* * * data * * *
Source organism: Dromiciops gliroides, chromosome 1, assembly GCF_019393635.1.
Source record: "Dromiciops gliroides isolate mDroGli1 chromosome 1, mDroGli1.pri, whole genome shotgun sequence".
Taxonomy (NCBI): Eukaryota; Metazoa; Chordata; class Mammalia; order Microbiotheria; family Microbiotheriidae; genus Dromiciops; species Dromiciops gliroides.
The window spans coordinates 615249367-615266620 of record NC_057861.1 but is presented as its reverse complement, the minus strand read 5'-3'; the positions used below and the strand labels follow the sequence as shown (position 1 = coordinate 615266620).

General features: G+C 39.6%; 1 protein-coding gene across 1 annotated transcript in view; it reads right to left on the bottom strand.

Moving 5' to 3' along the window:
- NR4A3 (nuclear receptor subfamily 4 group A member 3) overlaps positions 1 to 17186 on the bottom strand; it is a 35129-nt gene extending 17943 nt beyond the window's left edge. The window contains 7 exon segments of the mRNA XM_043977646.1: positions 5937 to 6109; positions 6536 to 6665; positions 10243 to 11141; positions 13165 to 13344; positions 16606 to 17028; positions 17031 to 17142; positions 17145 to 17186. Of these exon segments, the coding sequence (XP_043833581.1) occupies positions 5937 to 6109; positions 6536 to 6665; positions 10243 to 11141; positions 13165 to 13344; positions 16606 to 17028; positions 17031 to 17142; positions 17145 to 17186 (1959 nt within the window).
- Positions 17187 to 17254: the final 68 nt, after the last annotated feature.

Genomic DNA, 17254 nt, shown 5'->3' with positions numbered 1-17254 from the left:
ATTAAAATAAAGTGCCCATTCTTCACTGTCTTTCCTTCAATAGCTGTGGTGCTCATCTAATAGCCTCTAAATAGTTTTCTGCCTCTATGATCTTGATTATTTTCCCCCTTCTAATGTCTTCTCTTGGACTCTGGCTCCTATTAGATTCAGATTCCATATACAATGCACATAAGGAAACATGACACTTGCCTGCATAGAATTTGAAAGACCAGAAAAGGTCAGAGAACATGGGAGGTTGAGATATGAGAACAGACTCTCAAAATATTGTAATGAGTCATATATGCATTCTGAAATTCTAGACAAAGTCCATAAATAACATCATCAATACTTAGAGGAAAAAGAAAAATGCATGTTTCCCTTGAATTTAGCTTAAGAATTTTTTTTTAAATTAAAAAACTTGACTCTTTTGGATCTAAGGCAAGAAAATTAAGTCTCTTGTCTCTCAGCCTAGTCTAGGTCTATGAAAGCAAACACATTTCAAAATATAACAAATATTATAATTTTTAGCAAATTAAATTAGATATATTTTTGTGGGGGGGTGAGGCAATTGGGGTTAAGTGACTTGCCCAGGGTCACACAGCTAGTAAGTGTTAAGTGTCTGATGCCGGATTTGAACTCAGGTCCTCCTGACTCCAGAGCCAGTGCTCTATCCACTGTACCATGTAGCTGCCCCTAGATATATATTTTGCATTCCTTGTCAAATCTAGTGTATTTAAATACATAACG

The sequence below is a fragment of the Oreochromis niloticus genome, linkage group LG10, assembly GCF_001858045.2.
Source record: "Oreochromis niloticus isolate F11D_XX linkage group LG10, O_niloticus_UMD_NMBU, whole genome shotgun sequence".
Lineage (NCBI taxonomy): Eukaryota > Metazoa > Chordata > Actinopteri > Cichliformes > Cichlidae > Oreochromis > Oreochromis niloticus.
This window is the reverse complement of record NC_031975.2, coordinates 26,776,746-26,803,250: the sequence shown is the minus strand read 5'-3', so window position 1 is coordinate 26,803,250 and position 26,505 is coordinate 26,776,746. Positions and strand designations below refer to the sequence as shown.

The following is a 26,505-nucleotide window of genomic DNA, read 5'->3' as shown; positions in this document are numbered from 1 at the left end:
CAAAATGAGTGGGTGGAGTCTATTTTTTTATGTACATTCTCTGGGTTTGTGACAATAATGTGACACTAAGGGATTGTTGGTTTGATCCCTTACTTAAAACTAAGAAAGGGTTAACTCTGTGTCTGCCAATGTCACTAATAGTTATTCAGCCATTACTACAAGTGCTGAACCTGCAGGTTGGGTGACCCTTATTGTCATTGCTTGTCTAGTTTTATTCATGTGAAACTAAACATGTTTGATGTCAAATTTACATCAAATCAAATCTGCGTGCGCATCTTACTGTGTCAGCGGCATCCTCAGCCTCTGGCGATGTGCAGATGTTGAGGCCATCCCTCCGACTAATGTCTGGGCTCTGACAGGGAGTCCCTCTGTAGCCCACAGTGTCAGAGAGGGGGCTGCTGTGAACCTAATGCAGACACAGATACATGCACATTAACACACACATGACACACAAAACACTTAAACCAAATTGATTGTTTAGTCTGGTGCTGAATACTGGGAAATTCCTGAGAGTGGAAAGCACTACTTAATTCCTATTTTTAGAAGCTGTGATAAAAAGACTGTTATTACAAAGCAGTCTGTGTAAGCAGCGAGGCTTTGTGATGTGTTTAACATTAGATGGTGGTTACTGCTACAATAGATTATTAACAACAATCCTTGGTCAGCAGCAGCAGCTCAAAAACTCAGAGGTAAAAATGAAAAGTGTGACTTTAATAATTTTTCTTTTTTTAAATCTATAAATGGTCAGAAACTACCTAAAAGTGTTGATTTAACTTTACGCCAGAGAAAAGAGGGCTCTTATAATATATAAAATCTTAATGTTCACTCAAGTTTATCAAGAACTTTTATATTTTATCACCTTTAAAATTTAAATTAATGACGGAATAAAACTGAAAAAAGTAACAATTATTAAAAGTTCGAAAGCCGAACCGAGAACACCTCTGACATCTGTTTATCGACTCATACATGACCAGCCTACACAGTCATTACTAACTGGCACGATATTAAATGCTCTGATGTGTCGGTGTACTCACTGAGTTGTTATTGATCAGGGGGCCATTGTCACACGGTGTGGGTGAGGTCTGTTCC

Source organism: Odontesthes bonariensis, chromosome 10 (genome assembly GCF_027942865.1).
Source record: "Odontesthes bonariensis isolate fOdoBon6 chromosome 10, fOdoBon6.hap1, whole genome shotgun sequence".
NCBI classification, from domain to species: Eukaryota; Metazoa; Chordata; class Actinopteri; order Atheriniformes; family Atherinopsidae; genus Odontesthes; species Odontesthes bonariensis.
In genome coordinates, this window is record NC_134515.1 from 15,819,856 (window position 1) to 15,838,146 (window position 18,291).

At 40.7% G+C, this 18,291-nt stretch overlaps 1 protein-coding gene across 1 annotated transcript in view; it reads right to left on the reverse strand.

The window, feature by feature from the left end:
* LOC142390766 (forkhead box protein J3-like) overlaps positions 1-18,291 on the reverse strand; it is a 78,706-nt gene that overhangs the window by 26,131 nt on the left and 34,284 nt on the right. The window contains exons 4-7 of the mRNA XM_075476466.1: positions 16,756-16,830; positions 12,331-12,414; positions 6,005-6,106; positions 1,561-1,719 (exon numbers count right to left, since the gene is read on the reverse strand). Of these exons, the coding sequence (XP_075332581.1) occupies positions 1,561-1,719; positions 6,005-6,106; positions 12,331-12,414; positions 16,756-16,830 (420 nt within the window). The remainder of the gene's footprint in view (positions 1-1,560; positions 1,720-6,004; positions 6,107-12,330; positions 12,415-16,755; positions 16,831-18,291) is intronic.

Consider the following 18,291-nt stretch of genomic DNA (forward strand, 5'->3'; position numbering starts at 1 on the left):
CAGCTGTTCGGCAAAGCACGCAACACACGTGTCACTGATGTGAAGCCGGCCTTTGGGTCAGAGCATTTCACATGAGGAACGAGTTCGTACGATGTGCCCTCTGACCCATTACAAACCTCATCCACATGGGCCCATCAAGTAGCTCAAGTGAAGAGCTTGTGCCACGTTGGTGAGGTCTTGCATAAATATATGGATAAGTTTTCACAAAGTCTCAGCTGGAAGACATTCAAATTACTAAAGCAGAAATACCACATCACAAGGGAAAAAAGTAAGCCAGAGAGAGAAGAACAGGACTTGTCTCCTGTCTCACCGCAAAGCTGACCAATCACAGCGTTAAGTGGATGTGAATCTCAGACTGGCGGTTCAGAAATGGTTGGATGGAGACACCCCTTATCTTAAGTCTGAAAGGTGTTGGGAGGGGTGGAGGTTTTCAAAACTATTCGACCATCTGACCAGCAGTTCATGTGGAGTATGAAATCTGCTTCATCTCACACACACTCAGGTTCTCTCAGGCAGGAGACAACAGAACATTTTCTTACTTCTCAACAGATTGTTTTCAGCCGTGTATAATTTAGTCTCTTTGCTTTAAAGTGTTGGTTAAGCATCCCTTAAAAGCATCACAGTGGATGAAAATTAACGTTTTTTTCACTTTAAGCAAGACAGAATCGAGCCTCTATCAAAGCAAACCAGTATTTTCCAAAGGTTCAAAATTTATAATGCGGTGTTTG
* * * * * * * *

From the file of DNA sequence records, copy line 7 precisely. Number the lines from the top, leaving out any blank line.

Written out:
- NR4A3 (nuclear receptor subfamily 4 group A member 3) overlaps positions 1 to 17186 on the bottom strand; it is a 35129-nt gene extending 17943 nt beyond the window's left edge. The window contains 7 exon segments of the mRNA XM_043977646.1: positions 5937 to 6109; positions 6536 to 6665; positions 10243 to 11141; positions 13165 to 13344; positions 16606 to 17028; positions 17031 to 17142; positions 17145 to 17186. Of these exon segments, the coding sequence (XP_043833581.1) occupies positions 5937 to 6109; positions 6536 to 6665; positions 10243 to 11141; positions 13165 to 13344; positions 16606 to 17028; positions 17031 to 17142; positions 17145 to 17186 (1959 nt within the window).